But the thing that no one says when we talk about drug use and abuse is that it’s not just about the drugs. I certainly don’t think it’s a good thing that Marnell is a pillhead, but her drug addiction is just one problem here. The reality is that most people who become drug addicts have messed up problems to begin with, messed up problems feel bad, and they’ve started using drugs because drugs feel awesome. Certainly not everyone who becomes a drug addict has mental health issues, but ask any substance abuse counselor, therapist or psychiatrist and they’ll tell you that a lot of them do. And I can assure you, from a lifetime of living with an older brother who is a heroin addict (sober for two years, knock on wood), that none of those mental health problems can be dealt with while the person is still actively using or abusing drugs. The drug abuse, in a sense, becomes an itchy scab over the initial wound.

Look at Charlie Sheen. Look at Lindsay Lohan. Who knows whether either of them is as sober as they claim to be? (Guessing not, though.) But take away their “Winning!” and their jewelry thefts/car accidents and they’re both still a f**king mess. Charlie’s a domestic abuser with an ex-wife who has her own sobriety troubles (who is friends with Paris Hilton, I mean, come on) and 36 different 18-year-old porn star girlfriends living in his house. I believe he’s even lost custody of his kids. And Lindsay … I mean, do I even need to go into it? Her parents are Dina and Michael Lohan.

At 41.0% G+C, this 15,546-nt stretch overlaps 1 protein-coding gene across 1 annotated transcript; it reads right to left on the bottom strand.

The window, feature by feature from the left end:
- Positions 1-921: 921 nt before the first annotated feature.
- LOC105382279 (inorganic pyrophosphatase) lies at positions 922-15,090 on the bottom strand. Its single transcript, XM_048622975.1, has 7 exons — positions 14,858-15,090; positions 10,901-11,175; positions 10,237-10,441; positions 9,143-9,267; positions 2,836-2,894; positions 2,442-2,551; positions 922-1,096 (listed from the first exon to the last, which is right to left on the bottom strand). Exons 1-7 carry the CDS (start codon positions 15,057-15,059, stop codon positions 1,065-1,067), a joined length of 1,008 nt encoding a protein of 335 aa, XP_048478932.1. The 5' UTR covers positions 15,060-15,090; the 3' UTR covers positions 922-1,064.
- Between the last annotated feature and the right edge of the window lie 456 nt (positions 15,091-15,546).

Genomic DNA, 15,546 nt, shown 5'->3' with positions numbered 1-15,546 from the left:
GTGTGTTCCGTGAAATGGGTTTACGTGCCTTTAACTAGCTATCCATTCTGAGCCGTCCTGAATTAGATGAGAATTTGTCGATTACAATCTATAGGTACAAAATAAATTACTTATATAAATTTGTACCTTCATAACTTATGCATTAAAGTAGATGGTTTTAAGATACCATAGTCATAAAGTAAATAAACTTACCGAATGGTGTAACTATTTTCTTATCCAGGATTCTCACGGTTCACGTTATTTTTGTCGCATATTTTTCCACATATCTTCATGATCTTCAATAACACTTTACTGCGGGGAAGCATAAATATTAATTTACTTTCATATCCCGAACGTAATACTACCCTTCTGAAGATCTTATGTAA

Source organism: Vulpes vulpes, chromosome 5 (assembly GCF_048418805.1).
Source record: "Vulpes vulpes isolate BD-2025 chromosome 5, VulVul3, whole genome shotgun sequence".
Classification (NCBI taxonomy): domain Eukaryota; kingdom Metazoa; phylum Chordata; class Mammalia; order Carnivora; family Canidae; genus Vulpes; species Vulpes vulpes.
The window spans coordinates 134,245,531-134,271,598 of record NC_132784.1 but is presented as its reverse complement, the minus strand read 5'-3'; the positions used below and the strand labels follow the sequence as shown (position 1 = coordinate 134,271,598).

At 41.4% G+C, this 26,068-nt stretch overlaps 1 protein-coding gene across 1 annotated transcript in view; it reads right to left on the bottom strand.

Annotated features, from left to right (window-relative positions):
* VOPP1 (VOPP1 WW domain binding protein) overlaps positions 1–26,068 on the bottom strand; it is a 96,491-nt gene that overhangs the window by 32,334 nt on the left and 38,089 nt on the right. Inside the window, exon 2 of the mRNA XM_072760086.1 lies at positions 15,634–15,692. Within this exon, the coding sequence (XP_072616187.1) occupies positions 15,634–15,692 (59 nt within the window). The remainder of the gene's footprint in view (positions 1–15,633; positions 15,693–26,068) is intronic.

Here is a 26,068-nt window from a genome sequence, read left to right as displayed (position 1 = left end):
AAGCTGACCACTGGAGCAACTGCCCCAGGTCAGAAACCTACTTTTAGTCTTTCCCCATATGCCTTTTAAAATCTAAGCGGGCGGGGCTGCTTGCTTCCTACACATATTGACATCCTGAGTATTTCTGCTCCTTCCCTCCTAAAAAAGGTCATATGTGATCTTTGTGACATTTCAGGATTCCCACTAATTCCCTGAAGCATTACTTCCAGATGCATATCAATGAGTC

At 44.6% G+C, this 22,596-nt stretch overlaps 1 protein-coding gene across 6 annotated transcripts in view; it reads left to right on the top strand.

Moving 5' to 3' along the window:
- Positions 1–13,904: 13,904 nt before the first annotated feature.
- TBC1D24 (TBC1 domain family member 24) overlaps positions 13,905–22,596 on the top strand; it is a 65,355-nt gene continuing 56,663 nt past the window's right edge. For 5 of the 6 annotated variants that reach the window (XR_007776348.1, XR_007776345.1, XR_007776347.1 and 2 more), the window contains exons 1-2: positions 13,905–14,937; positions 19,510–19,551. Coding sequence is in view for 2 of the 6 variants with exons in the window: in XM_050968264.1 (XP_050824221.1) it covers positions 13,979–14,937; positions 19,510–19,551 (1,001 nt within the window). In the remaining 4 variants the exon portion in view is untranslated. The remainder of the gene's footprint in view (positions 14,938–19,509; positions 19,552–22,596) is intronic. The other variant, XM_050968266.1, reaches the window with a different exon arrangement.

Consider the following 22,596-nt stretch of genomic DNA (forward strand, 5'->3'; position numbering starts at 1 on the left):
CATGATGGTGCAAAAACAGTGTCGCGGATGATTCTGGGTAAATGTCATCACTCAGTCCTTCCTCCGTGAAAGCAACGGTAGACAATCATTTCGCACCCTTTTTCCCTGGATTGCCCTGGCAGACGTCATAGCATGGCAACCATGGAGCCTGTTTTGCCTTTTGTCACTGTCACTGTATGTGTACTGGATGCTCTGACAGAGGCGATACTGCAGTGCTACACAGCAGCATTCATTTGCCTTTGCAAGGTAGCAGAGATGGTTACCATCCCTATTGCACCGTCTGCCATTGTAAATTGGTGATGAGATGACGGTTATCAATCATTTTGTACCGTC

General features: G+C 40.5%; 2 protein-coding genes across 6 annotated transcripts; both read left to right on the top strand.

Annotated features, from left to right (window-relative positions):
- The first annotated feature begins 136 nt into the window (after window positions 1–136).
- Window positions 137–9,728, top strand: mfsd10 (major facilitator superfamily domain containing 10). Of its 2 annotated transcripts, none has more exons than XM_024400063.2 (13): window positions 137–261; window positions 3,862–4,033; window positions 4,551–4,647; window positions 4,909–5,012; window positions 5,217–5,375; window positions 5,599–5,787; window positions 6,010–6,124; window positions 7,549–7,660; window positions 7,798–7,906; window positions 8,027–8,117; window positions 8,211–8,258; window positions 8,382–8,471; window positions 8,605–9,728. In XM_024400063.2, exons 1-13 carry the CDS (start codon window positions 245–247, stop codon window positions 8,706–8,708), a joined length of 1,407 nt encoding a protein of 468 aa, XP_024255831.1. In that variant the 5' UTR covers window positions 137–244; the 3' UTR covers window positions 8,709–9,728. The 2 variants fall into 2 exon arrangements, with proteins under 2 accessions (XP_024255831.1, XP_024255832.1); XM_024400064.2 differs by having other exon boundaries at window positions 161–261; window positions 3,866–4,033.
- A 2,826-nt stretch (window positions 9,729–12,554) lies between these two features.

Yes, it’s very tantalizing when a Cat or a Charlie or a Lindsay has a new drug-fueled, crazy story.  But I implore everyone to look beneath that crazy story and see that there’s probably somebody who is very hurt, very alone, and very confused underneath, a person who is probably trying to cover all that up with drug use. There might even be a mental illness at work way down underneath, and who knows what that could even be because the druggy behavior is making them so erratic? The crazy stories are a lot less funny (if you even think they’re funny to begin with) when you look at that wound underneath the scab. I have boundless amounts of compassion for anyone dealing with mental illness, or even not-defined-illness-but-certified-mental shit, because it sucks. It sucks. It sucks. Did you not hear me the first time? It sucks.